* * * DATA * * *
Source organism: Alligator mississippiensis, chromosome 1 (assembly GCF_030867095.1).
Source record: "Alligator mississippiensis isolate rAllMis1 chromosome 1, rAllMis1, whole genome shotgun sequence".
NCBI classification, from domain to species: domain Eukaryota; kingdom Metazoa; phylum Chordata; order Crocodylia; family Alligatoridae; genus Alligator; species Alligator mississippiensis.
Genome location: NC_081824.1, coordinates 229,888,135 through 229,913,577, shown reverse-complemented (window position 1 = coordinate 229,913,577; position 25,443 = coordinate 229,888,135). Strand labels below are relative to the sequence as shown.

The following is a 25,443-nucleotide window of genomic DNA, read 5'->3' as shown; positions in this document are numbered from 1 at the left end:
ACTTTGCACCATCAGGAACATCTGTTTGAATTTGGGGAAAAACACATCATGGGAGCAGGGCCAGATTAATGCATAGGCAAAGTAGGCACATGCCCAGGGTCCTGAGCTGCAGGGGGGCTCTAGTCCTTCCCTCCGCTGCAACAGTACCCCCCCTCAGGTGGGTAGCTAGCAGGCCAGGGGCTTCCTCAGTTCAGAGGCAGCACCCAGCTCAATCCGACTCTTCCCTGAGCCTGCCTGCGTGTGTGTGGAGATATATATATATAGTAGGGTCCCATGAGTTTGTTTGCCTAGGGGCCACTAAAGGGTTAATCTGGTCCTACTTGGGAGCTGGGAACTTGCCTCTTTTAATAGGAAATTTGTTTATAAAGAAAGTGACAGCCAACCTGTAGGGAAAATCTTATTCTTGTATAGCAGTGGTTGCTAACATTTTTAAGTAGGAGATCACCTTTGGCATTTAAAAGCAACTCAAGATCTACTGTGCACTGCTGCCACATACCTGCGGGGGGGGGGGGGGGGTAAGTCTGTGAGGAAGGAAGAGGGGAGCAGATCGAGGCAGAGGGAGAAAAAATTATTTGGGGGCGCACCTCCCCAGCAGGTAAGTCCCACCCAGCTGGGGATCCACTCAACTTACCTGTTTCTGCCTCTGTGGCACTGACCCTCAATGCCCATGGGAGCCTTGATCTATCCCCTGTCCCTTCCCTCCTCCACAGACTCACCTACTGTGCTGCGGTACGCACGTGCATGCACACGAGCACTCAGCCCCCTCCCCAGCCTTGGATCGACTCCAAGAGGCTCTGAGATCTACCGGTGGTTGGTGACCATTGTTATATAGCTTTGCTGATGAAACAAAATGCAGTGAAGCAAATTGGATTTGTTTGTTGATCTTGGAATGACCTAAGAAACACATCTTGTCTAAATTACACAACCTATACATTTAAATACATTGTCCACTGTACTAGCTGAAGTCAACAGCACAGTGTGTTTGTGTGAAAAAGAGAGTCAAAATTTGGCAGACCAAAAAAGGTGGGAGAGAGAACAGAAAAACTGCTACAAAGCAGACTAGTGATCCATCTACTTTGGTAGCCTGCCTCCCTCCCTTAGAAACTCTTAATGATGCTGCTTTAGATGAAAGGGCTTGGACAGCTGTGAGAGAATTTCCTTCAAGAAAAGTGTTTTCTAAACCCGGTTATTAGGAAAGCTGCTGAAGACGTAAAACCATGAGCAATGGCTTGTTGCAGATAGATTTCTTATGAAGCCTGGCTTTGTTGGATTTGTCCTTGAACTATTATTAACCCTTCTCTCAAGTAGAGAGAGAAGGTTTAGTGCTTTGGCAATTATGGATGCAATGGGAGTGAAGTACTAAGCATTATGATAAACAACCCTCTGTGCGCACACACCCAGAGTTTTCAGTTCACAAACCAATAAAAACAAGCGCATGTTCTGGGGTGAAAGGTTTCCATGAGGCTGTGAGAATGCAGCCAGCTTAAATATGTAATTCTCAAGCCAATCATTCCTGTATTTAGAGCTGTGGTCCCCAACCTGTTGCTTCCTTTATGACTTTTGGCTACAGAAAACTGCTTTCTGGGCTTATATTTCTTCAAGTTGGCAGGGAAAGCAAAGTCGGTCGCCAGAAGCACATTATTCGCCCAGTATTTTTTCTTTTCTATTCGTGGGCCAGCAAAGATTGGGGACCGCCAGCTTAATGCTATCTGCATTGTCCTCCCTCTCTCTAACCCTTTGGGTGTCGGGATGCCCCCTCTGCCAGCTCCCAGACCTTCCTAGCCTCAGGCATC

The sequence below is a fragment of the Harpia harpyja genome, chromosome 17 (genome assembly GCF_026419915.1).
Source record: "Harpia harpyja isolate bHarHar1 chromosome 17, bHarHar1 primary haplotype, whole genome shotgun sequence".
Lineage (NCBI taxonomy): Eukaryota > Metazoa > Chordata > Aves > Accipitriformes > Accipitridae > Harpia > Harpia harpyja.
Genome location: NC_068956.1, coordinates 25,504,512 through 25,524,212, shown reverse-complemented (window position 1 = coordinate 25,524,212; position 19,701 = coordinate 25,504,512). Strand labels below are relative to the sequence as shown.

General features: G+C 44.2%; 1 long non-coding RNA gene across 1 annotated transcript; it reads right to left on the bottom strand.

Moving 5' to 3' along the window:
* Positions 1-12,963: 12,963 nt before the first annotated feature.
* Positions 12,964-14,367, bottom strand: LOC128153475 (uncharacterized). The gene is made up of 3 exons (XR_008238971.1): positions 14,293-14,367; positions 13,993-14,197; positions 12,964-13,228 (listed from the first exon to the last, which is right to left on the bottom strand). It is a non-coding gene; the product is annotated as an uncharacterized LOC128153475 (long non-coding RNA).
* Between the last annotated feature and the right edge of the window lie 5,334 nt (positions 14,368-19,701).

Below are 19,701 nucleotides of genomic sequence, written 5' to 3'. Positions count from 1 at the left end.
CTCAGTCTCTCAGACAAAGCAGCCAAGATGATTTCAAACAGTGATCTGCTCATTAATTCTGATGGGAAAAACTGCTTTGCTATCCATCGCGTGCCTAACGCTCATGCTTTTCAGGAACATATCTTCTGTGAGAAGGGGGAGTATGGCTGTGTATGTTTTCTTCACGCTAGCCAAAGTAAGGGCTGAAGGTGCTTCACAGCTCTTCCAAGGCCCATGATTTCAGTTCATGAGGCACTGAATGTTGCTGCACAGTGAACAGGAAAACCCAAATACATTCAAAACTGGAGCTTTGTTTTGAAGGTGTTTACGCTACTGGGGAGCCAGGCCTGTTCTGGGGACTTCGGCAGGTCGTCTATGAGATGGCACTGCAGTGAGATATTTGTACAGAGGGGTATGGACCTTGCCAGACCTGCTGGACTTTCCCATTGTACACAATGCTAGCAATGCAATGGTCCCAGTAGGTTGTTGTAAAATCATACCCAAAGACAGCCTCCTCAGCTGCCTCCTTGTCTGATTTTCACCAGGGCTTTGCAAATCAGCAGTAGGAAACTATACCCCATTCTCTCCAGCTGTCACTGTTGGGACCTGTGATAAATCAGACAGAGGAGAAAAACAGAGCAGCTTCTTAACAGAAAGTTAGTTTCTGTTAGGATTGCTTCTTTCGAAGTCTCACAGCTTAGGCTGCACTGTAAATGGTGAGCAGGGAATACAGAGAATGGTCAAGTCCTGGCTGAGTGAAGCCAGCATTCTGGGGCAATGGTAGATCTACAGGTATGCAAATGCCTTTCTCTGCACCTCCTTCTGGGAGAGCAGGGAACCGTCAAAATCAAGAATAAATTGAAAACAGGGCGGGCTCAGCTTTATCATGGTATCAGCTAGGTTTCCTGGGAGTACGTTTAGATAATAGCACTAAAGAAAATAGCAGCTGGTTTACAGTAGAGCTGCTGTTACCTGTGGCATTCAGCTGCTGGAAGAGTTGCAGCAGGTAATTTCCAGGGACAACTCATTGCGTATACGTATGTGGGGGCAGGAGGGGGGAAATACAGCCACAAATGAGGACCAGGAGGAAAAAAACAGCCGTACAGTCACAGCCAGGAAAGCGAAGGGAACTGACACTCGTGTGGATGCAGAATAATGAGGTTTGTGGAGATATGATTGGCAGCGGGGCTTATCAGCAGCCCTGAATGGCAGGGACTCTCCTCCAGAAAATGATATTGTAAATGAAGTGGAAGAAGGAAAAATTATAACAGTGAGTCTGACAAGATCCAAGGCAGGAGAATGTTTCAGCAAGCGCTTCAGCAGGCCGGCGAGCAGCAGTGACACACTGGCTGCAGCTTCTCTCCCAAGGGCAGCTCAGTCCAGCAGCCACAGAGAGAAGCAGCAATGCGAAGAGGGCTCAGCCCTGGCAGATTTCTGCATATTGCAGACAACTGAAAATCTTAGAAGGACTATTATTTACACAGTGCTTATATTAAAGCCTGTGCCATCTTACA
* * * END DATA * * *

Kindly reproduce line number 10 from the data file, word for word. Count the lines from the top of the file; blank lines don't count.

Genome location: NC_068956.1, coordinates 25,504,512 through 25,524,212, shown reverse-complemented (window position 1 = coordinate 25,524,212; position 19,701 = coordinate 25,504,512). Strand labels below are relative to the sequence as shown.